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I'm currently self-studying to be quant and have been thoroughly enjoying PW's book. I have some questions regarding his derivation of Ito's lemma. Specifically, I can see that the first line in his expansion comes from

$$ \begin{split} (F(X(t + h)) - F(X(t))) + (F(X(t + 2h)) - F(X(t + h))) + . . . + (F(X(t + nh)) -F(X(t + (n - 1)h)))\\ = F(X(t + nh)) -F(X(t + (n - 1)h)) + F(X(t + (n - 1)h)) - ... - F(X(t + 2h)) + F(X(t + 2h))\\ - F(X(t + h)) + F(X(t + h)) - F(X(t))\\ = F(X(t + nh)) - F(X(t))\\ = F(X(t + \delta t)) - F(X(t)) \end{split} $$ By using the definition $$ \begin{split} W(t) &= \int^t_0 f(\tau)dX(\tau)\\ &= \lim_{n\to\infty}\sum_{j=1}^{n} f(t_{j-1})(X(t_j) - X(t_{j-1}))\\ &= \lim_{n\to\infty}\sum_{j=1}^{n} f((j-1)t/n)(X(jt/n) - X((j-1)t/n))\\ \end{split} $$ which I can see that the second line becomes $$ \begin{split} \sum^n_{j=1}(X(t+jh)-X(t+(j-1)h))\frac{dF(X(t+(j-1)h))}{dX} \\ = \sum^n_{j=1}(X(t+j\delta t/n)-X(t+(j-1)\delta t/n))\frac{dF(X(t+(j-1)\delta t/n)))}{dX}\\ = \int^{t+\delta t}_{t} \frac{dF}{dX}dX \end{split} $$ Finally, what I don't quite see if how the final term goes from $$ \frac{1}{2}\frac{d^2F(X(t))}{dX^2}\sum^n_{j=1}(X(t+jh)-X(t+(j-1)h))^2 $$ to $$ \frac{1}{2}\frac{d^2F}{dX^2}(X(t))\delta t $$ to then become $$ \frac{1}{2}\int^{t+\delta t}_{t}\frac{d^2F(X(\tau))}{dX^2}d\tau $$ If in the mean square limit of $n\rightarrow\infty$ for $t_j = jt/n$, $$ \sum^n_{j=1} (X(t_j)-X(t_{j-1}))^2 = \sum^n_{j=1} (X(jt/n)-X((j-1)t/n))^2 = t $$ then I don't quite see how $$ \sum^n_{j=1} (X(t+jh)-X(t+(j-1)h))^2 = \sum^n_{j=1} (X(t+j\delta t/n)-X(t+(j-1)\delta t/n))^2 = \delta t ? $$ don't they differ by a $t + $ term? Perhaps I don't see this due to my maths being rusty. And also finally, I don't see how $\frac{1}{2}\frac{d^2F(X(t))}{dX^2}\delta t$ becomes $\frac{1}{2}\int^{t+\delta t}_{t}\frac{d^2F(X(\tau))}{dX^2}d\tau$ when the integrand is also dependent on $\tau$.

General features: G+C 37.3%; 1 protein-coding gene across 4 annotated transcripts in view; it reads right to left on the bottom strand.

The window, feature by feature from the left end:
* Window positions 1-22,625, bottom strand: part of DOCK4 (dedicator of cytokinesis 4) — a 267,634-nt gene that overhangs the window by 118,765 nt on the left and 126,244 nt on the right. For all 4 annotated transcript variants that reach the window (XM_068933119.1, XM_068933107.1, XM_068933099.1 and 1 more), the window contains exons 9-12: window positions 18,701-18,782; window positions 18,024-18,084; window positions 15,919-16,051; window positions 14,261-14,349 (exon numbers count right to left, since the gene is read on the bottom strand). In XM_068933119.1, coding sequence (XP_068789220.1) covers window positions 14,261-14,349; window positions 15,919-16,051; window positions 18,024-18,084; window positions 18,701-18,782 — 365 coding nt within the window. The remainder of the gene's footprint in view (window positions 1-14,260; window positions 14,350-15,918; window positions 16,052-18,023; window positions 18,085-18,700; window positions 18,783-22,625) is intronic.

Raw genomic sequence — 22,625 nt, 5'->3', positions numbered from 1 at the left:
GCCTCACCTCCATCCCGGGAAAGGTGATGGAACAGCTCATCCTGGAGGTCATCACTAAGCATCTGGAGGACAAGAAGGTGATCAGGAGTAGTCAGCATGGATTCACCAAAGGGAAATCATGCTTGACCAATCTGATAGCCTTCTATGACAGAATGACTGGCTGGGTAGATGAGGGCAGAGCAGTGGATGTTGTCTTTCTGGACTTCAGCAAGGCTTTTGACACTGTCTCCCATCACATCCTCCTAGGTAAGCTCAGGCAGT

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  • $\begingroup$ Hi: I don't have time to read about the first question. but, for the second, what he's doing is using the fact that, if $d \tau $ is really small, then one can think the integrand as a constant. ( like a tall narrow bar in the reimann integral ) so that integrating is the same as just taking the bar and multiplying it by the length of the horizontal axis. The length of the horizontal axis is the value at the top of the integral - the value at the bottom of the integral.so you end up with the same thing. $\endgroup$
    – mark leeds
    Sep 25 at 16:30
  • $\begingroup$ Does it help to realize that $t_n=t$ ? Hence your equation ending with $=t$. Likewise, for your next equation you are having trouble with: Does it help to realize that $t+nh=t+\delta t$ ? This immediately implies that equation. Both these equations are well known from the quadratic variation of Brownian motion. $\endgroup$
    – Kurt G.
    Sep 27 at 14:53
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Given my earlier comment, the only open question is how $\frac{1}{2}\frac{d^2F(X(t))}{dX^2}\delta t$ becomes $\frac{1}{2}\int^{t+\delta t}_{t}\frac{d^2F(X(\tau))}{dX^2}d\tau\,.$ A more standard proof is this: Writing $$ t_j=t+jh $$ we have

\begin{align} &\sum_{j=1}^n\frac{d^2F}{dX^2}\Big(X(t_{j-1})\Big)\Big(X(t_j)-X(t_{j-1})\Big)^2\\ &=\sum_{j=1}^n\frac{d^2F}{dX^2}\Big(X(t_{j-1})\Big)\Big(X^2(t_j)-X^2(t_{j-1})+2X(t_{j-1})(X(t_{j-1})-X(t_j))\Big)\\ &\to\int_t^{t+\delta t}\frac{d^2F}{dX^2}\Big(X(\tau)\Big)\,dX^2(\tau)-2\int_t^{t+\delta t}\frac{d^2F}{dX^2}\Big(X(\tau)\Big)\,X(\tau)\,dX(\tau)\\ &=\int_t^{t+\delta t}\frac{d^2F}{dX^2}(X(\tau))\,d\tau\,. \end{align} The last line follows from $dX^2=2X\,dX+dt\,.$ Wilmott's approximation $$ \frac{d^2F}{dX^2}(X(t_{j-1}))=\frac{d^2F}{dX^2}(X(t)) $$ is not needed.

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  • $\begingroup$ From line 1 to 2, I don't see how you get $2X(t_{j-1})(X(t_{j-1})-X(t_j))$ instead of $2X(t_j)X(t_{j-1})$? $\endgroup$ Oct 12 at 14:49
  • $\begingroup$ Is it not $(a-b)^2=a^2-2ab+b^2=a^2-2ab-b^2+2b^2=a^2-b^2+2b(b-a)$ ? $\endgroup$
    – Kurt G.
    Oct 12 at 15:17

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